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Coleman v. Berryhill

United States District Court, W.D. Oklahoma

January 18, 2018

LEEANN JOY COLEMAN, Plaintiff,
v.
NANCY A. BERRYHILL, Acting Commissioner of Social Security Administration, Defendant.

          MEMORANDUM OPINION AND ORDER

          BERNARD M. JONES, UNITED STATES MAGISTRATE JUDGE.

         Plaintiff, Leeann Joy Coleman, seeks judicial review of the Social Security Administration's denial of her applications for disability insurance benefits (DIB) and supplemental security income (SSI). The parties have consented to the exercise of jurisdiction over this matter by a United States Magistrate Judge. See 28 U.S.C. § 636(c). The Commissioner has filed the Administrative Record (AR) [Doc. No. 14], and both parties have briefed their positions.[1] For the reasons set forth below, the Court affirms the Commissioner's decision.

         I. Procedural Background

         On November 30, 2015, an Administrative Law Judge (ALJ) issued an unfavorable decision finding Plaintiff was not disabled and, therefore, not entitled to DIB or SSI. AR 12-24. The Appeals Council denied Plaintiff's request for review. Id. at 1-3. Accordingly, the ALJ's decision constitutes the Commissioner's final decision. See Krauser v. Astrue, 638 F.3d 1324, 1327 (10th Cir. 2011). Plaintiff timely commenced this action for judicial review.

         II. The ALJ's Decision

         The ALJ followed the five-step sequential evaluation process required by agency regulations. See Wall v. Astrue, 561 F.3d 1048, 1051 (10th Cir. 2009) (explaining process); see also 20 C.F.R. §§ 404.1520, 416.920. Following this process, the ALJ first determined that Plaintiff meets the insured status requirements for DIB through December 31, 2018, and has not engaged in substantial gainful activity since July 7, 2013, her alleged onset date. AR 14.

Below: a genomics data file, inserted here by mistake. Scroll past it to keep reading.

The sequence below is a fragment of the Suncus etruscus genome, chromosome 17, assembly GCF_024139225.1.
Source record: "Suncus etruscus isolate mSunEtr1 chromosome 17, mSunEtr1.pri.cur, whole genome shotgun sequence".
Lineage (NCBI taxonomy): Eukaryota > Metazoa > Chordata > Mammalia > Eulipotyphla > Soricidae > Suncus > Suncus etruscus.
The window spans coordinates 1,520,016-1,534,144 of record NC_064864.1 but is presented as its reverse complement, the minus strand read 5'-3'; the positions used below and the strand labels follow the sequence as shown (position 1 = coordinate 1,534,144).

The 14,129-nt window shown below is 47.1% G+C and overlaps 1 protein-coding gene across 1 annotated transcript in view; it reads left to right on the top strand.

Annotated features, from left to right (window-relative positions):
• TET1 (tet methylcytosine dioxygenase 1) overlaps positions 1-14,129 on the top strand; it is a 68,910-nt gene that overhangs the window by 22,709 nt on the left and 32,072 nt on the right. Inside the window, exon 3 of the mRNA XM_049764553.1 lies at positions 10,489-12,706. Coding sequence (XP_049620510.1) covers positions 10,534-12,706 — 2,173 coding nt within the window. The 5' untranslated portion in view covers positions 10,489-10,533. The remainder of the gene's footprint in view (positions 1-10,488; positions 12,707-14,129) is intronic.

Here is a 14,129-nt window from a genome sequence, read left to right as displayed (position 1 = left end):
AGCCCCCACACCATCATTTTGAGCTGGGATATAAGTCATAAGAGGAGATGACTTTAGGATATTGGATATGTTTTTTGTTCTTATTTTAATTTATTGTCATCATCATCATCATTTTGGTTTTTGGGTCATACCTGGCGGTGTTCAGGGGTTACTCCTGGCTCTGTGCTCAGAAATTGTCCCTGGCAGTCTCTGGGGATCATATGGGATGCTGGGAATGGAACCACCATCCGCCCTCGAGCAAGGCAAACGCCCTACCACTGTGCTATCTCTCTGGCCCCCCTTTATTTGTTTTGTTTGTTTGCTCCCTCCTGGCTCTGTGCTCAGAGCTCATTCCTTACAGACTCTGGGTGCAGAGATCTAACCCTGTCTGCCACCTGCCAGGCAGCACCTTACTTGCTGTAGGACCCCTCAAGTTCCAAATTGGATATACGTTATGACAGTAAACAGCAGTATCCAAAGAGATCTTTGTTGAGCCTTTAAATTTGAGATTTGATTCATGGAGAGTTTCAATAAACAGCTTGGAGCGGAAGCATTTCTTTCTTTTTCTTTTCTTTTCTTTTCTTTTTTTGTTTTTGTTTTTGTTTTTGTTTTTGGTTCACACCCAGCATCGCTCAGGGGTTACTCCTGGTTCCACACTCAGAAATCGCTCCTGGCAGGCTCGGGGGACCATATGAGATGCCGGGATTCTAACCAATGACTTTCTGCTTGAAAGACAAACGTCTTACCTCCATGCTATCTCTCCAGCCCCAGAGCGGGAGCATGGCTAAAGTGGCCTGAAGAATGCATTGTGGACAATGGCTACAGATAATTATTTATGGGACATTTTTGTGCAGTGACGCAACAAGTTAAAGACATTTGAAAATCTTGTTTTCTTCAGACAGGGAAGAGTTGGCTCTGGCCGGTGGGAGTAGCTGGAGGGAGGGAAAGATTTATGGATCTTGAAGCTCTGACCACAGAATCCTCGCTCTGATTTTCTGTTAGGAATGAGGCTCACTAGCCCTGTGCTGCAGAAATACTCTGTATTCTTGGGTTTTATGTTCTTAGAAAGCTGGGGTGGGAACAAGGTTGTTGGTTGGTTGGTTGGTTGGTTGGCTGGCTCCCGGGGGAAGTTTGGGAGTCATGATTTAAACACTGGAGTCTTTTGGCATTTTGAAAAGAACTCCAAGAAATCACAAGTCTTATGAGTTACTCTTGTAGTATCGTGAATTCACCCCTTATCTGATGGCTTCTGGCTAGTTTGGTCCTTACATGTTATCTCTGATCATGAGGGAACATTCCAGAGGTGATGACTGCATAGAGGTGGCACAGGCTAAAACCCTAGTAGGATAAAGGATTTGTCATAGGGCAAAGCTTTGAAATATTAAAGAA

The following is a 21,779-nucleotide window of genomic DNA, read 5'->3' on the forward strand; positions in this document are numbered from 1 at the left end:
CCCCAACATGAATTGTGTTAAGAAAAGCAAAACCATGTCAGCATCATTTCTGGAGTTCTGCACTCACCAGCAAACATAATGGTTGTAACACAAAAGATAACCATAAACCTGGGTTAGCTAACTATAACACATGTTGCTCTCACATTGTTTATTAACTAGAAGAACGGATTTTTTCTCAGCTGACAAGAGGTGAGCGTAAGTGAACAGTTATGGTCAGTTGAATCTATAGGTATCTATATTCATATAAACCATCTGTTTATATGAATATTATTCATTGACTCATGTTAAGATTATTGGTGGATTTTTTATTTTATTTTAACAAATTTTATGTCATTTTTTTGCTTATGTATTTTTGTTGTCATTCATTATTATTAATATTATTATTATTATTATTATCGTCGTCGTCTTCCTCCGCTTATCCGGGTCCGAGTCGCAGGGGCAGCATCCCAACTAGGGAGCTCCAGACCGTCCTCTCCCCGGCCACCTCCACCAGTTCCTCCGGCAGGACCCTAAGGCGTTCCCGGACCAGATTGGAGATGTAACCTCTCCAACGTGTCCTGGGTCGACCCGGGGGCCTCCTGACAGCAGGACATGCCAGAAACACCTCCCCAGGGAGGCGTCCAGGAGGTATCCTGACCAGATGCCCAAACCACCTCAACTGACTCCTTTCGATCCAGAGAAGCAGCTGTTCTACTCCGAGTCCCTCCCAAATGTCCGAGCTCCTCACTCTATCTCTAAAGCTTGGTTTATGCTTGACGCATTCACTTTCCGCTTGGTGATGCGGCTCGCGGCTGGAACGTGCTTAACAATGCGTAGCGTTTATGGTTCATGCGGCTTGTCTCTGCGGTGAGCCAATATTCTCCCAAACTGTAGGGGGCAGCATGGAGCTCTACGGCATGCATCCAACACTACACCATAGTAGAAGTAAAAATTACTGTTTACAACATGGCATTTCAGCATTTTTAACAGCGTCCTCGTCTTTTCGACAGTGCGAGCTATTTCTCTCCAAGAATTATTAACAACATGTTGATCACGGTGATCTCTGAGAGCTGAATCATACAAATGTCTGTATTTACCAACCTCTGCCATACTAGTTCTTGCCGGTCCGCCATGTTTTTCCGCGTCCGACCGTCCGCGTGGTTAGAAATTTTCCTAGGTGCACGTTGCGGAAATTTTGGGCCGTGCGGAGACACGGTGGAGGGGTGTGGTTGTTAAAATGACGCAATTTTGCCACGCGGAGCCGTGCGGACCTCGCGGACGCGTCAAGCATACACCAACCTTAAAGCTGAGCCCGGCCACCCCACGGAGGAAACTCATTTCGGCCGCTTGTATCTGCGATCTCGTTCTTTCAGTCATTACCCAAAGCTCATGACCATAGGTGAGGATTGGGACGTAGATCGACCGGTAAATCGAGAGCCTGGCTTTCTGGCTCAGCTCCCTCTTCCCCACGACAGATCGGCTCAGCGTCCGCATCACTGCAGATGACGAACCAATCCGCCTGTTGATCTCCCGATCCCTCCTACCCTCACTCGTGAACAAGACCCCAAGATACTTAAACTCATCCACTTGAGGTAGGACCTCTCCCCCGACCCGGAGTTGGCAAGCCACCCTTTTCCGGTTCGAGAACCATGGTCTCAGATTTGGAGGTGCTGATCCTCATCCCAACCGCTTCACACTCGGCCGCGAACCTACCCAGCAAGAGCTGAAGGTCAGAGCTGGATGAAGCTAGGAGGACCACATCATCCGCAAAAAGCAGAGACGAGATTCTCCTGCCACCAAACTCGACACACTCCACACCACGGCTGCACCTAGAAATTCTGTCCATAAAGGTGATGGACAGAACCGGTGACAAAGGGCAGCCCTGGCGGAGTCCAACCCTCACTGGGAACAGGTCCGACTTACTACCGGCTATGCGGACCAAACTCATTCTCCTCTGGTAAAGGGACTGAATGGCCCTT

At step two, the ALJ determined Plaintiff suffers from the following severe impairments: morbid obesity, asthma, diabetes mellitus, essential hypertension, cardiomyopathies status post congestive heart failure, obstructive sleep apnea, degenerative disc disease, pulmonary edema, major depressive disorder, and panic disorder without agoraphobia. Id. At step three, the ALJ found that Plaintiff's impairments do not meet or medically equal any of the impairments listed at 20 C.F.R. Part 404, Subpart P, App. 1. Id. at 15-18.

         The ALJ next determined Plaintiff's residual functional capacity (RFC), concluding that:

[Plaintiff can] lift and carry 10 pounds occasionally and less than 10 pounds frequently. [Plaintiff] can sit for about 6 hours during an eight-hour workday and can stand and walk for at least 2 hours during an eight-hour workday. [Plaintiff] can occasionally climb ramps and stairs, balance, stoop, kneel, crouch, and crawl. [Plaintiff] cannot climb ladders, ropes or scaffolds. [Plaintiff] can occasionally reach overhead. [Plaintiff] is to avoid concentrated exposure to dusts, fumes, gases, odors, and poor ventilation. [Plaintiff] can understand, remember, and carry out simple, routine, and repetitive tasks. [Plaintiff] can respond appropriately to supervisors, co-workers, and usual work situations, but have occasional contact with the general public.

Id. at 19.

         At step four, the ALJ determined Plaintiff is unable to perform any past relevant work. Id. at 22. At step five, relying on a vocational expert's (VE) testimony, the ALJ found Plaintiff can perform other work existing in significant numbers in the national economy. Id. at 23-24. Therefore, the ALJ concluded that Plaintiff is not disabled for purposes of the Social Security Act. Id. at 24.

         III. Claims Presented for Judicial Review

         Plaintiff alleges the ALJ erred in: (1) rejecting the consultative examiner's opinion that Plaintiff's mental impairments would “likely interfere[] with her ability to adapt to a competitive work environment”; and (2) failing to consider the impact of Plaintiff's severe obesity in the RFC assessment. Pl.'s Br. at 7-15.

         IV. Stand ...


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